A possible interpretation for provider judgments for impairment ratings might be related to patterns of disparity in service for Latino children. If mostly severe Latino children make it into treatment, this might lead practitioners to believe that Latino patients are generally more severe than Anglo patients, based on their biased sample of patients. Latino parents delay taking their children to services until their symptomatology is more severe. Therefore, providers might be rating Latino children as more impaired based on their own subconscious bias primed by prior clinical practice experience (Cohen & Cohen; 1984
). Subconscious bias occurs when a person’s membership in a target group automatically activates a cultural stereotype in the respondent’s memory regardless of the level of prejudice (Devine, 2001
). Why we would then also observe lower need for services for the Latino versus the Anglo child from providers, is of great importance and will require further investigation.
A result that replicated across all samples indicated that when the child was described as having an internalizing disorder, lower ratings were given for need for mental health services, medication and impairment. These findings emerged despite efforts to have the internalizing and externalizing vignettes balanced in terms of impairment. Our expert research clinicians assigned an average C-GAS of 50.37 to the internalizing vignettes and 50.44 to the externalizing vignettes. We also found an interaction such that Latino parents rated greater need for services and medications, to externalizing symptoms when compared to internalizing symptoms of equal severity. In a prior epidemiological study in Puerto Rico, meeting criteria for a disruptive disorder appeared to be an important factor in predicting caregivers taking their children to mental health services, rather than school services (Alegría et al., 2004
). The key was that the parent could identify behavior problems common to disruptive disorders as problems requiring professional mental health care. Teachers are possibly facilitators in this respect, in that disruptive disorders impact them directly and they might play an important role in informing the problematic behaviors to the parents, and in explaining potential consequences of such behaviors. In another study using race methodology to test teacher evaluations of student behavior, Chang and Sue (2003)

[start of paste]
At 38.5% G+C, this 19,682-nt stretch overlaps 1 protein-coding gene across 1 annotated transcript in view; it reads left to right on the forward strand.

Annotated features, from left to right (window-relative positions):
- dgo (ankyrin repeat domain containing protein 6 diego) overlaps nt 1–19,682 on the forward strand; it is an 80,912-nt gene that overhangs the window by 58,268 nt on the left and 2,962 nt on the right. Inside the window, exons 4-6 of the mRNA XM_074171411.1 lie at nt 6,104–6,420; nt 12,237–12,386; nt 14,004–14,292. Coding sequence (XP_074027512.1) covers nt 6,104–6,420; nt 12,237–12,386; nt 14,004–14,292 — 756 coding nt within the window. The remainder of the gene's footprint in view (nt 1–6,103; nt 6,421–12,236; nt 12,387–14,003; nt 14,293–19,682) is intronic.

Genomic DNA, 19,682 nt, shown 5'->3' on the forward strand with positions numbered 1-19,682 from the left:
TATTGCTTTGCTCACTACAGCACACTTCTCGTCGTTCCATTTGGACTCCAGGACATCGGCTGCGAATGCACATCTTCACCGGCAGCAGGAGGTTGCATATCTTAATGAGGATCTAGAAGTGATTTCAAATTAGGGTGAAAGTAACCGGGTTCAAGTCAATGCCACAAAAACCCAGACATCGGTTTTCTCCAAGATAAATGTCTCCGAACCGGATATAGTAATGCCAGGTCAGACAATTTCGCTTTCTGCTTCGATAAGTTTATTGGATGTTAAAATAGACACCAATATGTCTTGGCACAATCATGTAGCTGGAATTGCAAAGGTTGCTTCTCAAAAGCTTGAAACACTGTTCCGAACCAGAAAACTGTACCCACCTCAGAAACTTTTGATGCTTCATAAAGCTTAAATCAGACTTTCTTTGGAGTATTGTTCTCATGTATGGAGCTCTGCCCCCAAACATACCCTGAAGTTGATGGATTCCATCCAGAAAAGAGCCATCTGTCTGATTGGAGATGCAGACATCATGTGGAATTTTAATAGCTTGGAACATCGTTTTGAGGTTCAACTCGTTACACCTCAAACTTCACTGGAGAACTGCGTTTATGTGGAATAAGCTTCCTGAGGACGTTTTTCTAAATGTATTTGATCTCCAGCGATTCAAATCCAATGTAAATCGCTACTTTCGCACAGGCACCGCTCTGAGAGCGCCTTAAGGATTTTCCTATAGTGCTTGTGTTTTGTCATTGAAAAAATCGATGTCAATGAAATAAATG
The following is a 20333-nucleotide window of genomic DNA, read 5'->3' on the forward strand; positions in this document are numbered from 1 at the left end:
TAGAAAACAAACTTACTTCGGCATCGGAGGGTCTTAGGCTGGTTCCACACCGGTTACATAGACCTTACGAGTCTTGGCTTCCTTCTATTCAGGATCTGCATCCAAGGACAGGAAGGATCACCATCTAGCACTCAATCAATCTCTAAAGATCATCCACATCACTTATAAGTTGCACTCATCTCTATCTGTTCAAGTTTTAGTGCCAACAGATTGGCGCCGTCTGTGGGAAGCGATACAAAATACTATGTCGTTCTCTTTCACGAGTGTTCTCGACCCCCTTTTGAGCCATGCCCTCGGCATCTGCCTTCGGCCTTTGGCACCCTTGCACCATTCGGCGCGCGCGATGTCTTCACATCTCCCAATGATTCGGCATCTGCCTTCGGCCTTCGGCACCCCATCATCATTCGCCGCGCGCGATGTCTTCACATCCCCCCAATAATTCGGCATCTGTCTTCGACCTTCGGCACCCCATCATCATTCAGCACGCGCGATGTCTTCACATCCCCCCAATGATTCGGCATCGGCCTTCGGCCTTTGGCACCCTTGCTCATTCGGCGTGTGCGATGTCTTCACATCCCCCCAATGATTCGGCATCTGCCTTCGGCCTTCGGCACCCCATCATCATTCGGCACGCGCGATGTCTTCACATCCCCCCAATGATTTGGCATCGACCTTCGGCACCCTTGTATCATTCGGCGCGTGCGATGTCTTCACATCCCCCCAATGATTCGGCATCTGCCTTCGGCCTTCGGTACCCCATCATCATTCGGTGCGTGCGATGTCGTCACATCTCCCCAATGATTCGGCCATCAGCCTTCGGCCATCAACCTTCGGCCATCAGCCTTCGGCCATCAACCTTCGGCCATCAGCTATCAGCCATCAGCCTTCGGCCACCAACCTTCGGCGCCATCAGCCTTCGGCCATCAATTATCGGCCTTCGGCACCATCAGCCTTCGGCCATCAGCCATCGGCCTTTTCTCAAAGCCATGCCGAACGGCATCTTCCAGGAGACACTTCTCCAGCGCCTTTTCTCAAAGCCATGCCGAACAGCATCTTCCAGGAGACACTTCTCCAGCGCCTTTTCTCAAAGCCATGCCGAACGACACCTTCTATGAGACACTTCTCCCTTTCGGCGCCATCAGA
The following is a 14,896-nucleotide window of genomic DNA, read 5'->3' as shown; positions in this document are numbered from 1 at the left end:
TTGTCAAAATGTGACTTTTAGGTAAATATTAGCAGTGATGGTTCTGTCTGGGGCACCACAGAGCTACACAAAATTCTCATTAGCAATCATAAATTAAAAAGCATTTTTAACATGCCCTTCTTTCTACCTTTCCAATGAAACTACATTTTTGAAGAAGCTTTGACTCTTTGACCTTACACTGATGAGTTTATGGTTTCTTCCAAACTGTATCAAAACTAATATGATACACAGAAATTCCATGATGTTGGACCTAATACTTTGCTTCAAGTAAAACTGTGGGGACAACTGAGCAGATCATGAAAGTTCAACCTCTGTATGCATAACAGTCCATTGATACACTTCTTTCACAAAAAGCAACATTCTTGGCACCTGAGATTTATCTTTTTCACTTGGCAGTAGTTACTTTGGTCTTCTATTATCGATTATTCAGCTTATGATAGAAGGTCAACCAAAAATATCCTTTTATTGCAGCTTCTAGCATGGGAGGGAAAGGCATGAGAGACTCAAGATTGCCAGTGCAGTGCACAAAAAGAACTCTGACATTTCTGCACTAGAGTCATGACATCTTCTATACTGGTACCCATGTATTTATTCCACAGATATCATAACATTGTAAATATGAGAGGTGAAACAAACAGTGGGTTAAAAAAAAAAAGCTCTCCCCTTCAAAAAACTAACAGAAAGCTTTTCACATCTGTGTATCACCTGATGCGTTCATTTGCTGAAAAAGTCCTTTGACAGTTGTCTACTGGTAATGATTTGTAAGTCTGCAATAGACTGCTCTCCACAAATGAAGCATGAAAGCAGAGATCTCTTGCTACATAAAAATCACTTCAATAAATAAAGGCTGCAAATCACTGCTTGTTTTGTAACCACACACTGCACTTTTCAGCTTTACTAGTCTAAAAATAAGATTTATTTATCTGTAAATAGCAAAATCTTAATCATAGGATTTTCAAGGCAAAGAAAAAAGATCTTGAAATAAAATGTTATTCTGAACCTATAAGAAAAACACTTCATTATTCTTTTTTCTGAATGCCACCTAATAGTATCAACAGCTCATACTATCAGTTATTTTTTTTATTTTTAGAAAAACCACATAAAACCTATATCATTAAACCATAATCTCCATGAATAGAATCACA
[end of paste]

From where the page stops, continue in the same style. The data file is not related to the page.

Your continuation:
, found that teachers rated externalizing disorders significantly more serious and more likely to result in consultation and referral than internalizing conditions. Internalizing disorders such as depression or anxiety might only be identified by the child and not teachers or parents, explaining observations of lower ratings for these children.
In addition, we also found that parents saw girls as needing fewer medications, and providers assigning girls less need for mental health services than boys; a trend also observed in parents. Previous studies by our group have documented that boys used significantly more mental health services than girls (Cabiya et al., 2006
) and that they also met the criteria for disruptive disorders at a greater rate than girls (Canino et al., 2004
). Several investigators have hypothesized that boys are more likely to be referred for services because they exhibit higher rates of disruptive behavior and such behaviors are viewed as more difficult to manage by parents and teachers (Green, Clopton, & Pope, 1996
; Zwaanswijk, van der Ende, Verhaak, Bensing, & Verhulst, 2003
). Public policies should target the development of community resources such as parent education programs that identify internalizing problems that are more common in girls and difficult for parents, teachers and even providers to identify.